Mental Disorders, Comorbidity, and Pre-enlistment Suicidal Behavior Among New Soldiers in the U.S. Army: Results from the Army Study to Assess Risk and Resilience in Servicemembers (Army STARRS)
Ursano, Robert J.
Heeringa, Steven G.
Stein, Murray B.
Colpe, Lisa J.
Fullerton, Carol S.
Naifeh, James A.
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CitationNock, Matthew K., Robert J. Ursano, Steven G. Heeringa, Murray B. Stein, Sonia Jain, Rema Raman, Xiaoying Sun, et al. 2015. “Mental Disorders, Comorbidity, and Pre-Enlistment Suicidal Behavior Among New Soldiers in the U.S. Army: Results from the Army Study to Assess Risk and Resilience in Servicemembers (Army STARRS).” Suicide and Life-Threatening Behavior 45 (5) (January 26): 588–599. Portico. doi:10.1111/sltb.12153.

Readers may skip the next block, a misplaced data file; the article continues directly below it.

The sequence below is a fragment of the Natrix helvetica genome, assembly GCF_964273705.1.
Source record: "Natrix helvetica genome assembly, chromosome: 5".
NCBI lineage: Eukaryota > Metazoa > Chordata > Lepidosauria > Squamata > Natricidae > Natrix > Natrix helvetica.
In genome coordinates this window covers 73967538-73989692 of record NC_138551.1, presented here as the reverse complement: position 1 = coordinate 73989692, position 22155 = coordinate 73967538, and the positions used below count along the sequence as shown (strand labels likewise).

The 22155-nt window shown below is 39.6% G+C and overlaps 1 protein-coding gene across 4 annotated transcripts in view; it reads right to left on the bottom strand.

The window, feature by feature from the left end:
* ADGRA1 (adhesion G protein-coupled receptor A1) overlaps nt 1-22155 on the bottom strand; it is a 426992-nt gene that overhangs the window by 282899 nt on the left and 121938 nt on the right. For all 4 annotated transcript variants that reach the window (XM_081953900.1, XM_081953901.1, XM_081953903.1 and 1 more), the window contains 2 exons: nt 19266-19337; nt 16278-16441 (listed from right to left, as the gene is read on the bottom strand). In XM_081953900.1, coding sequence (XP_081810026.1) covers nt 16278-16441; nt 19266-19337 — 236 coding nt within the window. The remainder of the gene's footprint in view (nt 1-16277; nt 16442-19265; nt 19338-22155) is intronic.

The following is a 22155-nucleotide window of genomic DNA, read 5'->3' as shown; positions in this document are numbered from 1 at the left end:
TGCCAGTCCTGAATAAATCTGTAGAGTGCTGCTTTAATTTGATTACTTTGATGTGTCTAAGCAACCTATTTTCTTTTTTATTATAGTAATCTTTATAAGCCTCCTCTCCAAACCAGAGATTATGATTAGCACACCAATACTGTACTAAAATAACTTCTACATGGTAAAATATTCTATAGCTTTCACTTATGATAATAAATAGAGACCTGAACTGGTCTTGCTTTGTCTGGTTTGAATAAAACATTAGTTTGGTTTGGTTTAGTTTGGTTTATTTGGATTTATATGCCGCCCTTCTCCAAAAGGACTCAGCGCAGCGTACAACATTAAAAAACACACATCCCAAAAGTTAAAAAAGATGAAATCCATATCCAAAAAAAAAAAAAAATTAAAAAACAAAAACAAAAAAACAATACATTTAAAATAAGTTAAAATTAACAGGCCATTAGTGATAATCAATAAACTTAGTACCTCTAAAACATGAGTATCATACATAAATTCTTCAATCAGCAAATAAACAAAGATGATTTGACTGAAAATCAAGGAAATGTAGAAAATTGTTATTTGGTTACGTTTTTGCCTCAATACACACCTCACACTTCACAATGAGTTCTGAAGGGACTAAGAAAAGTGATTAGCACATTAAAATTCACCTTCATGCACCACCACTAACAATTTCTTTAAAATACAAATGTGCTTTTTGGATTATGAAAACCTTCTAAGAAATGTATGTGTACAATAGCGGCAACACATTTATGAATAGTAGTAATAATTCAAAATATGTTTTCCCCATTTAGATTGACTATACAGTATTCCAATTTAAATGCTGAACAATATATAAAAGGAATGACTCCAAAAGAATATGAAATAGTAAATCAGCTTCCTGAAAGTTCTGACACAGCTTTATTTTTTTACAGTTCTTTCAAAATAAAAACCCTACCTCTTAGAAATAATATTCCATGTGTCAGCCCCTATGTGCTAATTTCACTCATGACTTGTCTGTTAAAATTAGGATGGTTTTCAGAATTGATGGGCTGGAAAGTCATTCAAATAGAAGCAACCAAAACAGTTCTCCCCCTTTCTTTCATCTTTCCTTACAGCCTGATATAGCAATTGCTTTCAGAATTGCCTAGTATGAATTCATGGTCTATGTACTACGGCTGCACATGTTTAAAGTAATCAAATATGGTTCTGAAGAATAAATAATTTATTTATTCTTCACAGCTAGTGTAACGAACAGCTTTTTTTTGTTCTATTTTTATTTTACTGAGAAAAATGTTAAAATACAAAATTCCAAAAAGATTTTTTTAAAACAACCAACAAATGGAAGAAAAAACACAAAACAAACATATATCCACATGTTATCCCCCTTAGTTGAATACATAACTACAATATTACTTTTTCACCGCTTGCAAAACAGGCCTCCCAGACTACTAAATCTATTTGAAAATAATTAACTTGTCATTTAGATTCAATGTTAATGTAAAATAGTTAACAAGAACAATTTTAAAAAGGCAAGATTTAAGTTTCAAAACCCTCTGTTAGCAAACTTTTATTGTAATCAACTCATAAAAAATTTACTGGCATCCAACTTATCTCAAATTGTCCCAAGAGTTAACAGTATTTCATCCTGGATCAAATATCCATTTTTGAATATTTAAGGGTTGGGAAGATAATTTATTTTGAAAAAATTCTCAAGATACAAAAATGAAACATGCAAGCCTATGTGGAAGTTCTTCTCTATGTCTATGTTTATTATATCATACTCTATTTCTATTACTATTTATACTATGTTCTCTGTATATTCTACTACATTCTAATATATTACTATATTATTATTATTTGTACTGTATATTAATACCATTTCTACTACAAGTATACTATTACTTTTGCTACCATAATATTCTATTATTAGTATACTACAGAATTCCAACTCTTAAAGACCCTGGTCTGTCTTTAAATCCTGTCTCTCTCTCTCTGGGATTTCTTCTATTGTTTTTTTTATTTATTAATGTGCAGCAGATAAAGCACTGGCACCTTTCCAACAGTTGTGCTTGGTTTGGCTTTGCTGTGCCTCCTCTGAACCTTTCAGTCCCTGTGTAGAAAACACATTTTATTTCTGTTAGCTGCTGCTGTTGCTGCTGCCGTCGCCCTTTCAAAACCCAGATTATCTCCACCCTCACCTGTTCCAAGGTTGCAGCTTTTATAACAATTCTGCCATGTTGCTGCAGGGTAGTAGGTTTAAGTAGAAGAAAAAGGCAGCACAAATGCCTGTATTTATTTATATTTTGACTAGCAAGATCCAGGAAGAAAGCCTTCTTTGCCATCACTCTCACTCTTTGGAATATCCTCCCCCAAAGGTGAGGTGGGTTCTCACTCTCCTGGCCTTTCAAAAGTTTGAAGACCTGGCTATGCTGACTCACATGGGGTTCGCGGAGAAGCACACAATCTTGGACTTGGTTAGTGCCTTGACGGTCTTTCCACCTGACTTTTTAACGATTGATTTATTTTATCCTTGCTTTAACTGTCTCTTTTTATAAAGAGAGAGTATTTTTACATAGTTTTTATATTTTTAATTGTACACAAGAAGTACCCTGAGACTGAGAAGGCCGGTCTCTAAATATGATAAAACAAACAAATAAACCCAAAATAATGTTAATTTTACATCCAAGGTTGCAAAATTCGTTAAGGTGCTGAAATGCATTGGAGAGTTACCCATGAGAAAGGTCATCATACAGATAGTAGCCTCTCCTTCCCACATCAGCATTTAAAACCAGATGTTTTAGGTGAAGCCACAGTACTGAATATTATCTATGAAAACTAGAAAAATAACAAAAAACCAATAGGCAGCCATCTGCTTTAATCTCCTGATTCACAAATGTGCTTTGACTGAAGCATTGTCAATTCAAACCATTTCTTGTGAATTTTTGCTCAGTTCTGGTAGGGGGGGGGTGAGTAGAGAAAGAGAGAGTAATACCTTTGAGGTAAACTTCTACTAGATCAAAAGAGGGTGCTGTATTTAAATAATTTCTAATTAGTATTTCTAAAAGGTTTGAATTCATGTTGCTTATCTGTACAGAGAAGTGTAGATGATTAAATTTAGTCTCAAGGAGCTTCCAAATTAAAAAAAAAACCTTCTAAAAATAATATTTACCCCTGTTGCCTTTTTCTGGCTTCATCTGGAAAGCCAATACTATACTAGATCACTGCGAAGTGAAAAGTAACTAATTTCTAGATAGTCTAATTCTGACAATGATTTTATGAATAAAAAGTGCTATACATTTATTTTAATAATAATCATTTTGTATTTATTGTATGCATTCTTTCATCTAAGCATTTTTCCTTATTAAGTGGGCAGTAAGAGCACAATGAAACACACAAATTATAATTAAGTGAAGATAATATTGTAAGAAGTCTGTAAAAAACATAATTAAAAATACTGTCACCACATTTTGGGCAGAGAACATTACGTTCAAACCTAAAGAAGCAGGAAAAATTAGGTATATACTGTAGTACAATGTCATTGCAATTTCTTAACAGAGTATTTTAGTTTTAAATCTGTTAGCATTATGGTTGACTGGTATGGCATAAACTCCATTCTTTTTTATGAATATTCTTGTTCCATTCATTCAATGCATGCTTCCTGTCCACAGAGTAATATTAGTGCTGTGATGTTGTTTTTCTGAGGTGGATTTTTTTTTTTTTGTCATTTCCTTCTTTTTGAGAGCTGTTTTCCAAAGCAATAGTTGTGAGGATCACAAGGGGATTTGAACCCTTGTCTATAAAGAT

AbstractWe examined the associations between mental disorders and suicidal behavior (ideation, plans, and attempts) among new soldiers using data from the New Soldier Study (NSS) component of the Army Study to Assess Risk and Resilience in Servicemembers (Army STARRS; n=38,507). Most new soldiers with a pre-enlistment history of suicide attempt reported a prior mental disorder (59.0%). Each disorder examined was associated with increased odds of suicidal behavior (ORs=2.6–8.6). Only PTSD and disorders characterized by irritability and impulsive/aggressive behavior (i.e., bipolar disorder, conduct disorder, oppositional defiant disorder, and attention-deficit/hyperactivity disorder) predicted unplanned attempts among ideators. Mental disorders are important predictors of pre-enlistment suicidal behavior among new soldiers and should figure prominently in suicide screening and prevention efforts.
Citable link to this pagehttp://nrs.harvard.edu/urn-3:HUL.InstRepos:33461087
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